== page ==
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Senior captain Tyler Knapp completed his career with Haddam-Killingworth track by qualifying for the State Open in the pole vault with a third-place performance at the Class M State Championship this spring. (Photo courtesy of Tyler Knapp )
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Tyler Knapp had never played a team sport prior to becoming a student at Haddam-Killingworth High School. However, after signing up for H-K’s track teams, Tyler discovered the joys of competing for a squad that has collective goals.
Tyler led the boys’ outdoor track team as a senior captain before graduating from H-K last month. His specialty was the pole vault, although Tyler also competed in the long jump and the 4x100 relay. Tyler was drawn to track and field by his father Dave, who did the pole vault in high school and college. Tyler joined the outdoor team as a freshman and then became a member of the indoor squad in his sophomore year. Unfortunately, he suffered a back injury during his sophomore outdoor track season.
This fall, Tyler decided to traverse the trails as a member of the boys’ cross country squad and helped the Cougars win a Shoreline Conference title. He went on to contribute to conference crowns with the indoor and outdoor track teams during the winter and spring, respectively. In the recent spring season, Tyler took third place in the pole vault at the Class M State Championship to qualify for the State Open for the first time in his career.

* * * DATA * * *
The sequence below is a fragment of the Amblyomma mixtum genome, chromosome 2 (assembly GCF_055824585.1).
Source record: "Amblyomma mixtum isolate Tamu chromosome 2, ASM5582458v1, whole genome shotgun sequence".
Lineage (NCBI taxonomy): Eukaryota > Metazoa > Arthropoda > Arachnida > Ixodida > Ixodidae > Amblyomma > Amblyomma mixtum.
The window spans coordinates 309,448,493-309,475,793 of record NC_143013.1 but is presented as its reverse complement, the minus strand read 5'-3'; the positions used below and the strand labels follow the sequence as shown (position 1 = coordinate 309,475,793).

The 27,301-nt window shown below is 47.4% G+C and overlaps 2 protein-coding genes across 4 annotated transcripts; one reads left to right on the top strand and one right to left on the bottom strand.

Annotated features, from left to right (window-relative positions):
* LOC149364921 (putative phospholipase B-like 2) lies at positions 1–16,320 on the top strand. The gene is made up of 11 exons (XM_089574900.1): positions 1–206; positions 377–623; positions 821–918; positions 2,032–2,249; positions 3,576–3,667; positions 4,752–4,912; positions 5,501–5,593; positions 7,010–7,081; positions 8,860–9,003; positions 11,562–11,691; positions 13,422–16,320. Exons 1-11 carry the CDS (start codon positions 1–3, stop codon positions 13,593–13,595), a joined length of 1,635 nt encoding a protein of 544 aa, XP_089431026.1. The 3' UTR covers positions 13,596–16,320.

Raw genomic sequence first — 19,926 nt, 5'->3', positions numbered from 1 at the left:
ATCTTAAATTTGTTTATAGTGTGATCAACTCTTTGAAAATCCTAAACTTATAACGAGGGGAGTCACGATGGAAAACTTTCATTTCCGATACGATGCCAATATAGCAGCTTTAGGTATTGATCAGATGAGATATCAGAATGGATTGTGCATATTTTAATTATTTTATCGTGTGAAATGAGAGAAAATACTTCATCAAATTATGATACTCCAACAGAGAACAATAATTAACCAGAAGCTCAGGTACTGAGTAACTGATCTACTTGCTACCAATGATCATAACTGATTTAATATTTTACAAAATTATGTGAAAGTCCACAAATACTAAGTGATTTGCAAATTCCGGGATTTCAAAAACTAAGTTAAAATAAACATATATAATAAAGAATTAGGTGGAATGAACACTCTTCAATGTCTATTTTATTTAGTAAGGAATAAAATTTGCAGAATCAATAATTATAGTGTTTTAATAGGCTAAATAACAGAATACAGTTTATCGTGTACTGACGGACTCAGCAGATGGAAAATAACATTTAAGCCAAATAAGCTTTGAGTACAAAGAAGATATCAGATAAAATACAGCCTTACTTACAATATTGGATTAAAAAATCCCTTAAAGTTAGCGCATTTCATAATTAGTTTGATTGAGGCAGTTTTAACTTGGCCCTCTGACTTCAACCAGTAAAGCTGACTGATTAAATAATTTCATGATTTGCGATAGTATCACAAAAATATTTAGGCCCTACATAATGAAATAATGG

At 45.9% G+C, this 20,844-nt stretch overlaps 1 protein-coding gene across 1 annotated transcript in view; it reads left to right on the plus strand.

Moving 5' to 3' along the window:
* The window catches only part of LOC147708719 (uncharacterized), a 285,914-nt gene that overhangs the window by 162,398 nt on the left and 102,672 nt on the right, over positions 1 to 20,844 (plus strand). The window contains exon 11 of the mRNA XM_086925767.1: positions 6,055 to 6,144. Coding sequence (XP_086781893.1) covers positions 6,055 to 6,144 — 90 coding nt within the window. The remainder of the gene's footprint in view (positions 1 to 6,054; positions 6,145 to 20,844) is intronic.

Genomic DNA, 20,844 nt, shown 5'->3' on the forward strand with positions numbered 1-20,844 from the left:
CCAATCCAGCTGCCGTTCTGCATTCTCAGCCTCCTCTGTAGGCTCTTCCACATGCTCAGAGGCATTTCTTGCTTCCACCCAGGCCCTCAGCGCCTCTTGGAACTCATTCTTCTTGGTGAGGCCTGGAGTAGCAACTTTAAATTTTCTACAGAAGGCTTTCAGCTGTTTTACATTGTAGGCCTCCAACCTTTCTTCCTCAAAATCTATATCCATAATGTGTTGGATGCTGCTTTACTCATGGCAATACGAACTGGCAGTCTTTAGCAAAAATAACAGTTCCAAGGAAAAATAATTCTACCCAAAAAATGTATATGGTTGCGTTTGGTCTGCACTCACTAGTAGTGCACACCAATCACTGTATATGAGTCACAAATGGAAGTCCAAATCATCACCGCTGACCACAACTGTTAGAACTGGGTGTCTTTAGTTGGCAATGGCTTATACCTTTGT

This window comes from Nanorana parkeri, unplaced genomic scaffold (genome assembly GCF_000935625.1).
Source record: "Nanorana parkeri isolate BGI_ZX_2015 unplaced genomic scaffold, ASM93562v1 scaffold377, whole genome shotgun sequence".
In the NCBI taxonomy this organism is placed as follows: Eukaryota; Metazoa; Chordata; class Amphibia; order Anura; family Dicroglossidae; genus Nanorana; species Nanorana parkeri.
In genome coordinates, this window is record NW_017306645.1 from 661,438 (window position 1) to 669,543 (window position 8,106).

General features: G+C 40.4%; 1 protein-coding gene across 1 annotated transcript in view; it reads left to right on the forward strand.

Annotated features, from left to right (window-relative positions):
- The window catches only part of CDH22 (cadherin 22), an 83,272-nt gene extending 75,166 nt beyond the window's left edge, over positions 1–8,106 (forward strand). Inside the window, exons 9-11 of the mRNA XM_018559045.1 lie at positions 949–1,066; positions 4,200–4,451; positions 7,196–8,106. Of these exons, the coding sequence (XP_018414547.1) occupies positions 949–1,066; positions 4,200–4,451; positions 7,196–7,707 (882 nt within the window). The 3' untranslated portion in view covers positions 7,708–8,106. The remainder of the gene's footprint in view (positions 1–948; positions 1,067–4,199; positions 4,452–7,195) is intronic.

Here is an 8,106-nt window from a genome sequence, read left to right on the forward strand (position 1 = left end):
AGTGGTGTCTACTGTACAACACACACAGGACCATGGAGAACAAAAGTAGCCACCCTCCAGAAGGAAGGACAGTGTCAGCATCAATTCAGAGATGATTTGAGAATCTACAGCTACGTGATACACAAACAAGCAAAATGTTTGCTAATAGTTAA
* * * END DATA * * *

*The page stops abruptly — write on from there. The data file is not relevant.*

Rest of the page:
“It’s all about trying your best. There are people in practice who might skip reps or drills, but you have to give it your all and do them,” says Tyler. “You also have to trust your coaches and know they are there for a reason. As a freshman, I would sometimes skip reps with the pole. It wasn’t until the end of my junior year where I started to work as hard as I could. It doesn’t come naturally, and it’s about putting in the work and getting better.”
Tyler’s extra effort in practice paved his path to prominence in the pole vault this year. When competing in the vault, Tyler makes sure that he’s mentally grounded before he propels himself up into the air.
“A lot of pole vault is about the form, so I just kept doing ground drills with the pole vault, which helped,” Tyler says. “When it comes to being on the track during the event in a meet, you have to clear your head because, at that point, it comes down to muscle memory.”
Tyler says that it was an honor to lead H-K as one of the team’s senior captains. The most challenging part for Tyler was finding the balance between being a leader and a friend to his teammates.
“It was hard being a captain,” says Tyler. “I was close with a lot of the kids on our team, so it can be hard for your friends to see you as being in charge and demanding respect as captains.”
Cross country and outdoor track Head Coach Matt Diglio feels proud that Tyler’s progression in the pole vault yielded an outstanding senior season. Diglio was also pleased to see Tyler succeed in other events while serving as a quality captain for the Cougars.
“Tyler has been the top pole vaulter on our team for several years. He worked hard and continued to improve each year,” Diglio says. “Tyler had a tremendous senior year. During the season, he also anchored our 4x100 relay and long jumped to help contribute valuable team points. Tyler was a captain and did a terrific job as a role model and leader of our pole vault group.”
While his tenure at H-K featured some ups and downs, Tyler learned a lot about himself, especially after enduring the back injury. As a result, Tyler became a better athlete and a more well-rounded young adult during the home stretch of his high school career.
“H-K was really great. I regret not doing [cross country] sooner, because the kids are so close, and the energy is fantastic,” says Tyler. “Track also made me humble. Before the back injury, I was cocky as a freshman. I had early success and let it get to my head. I leveled out after the injury, but the team supported me, and the sport made me a better person.”
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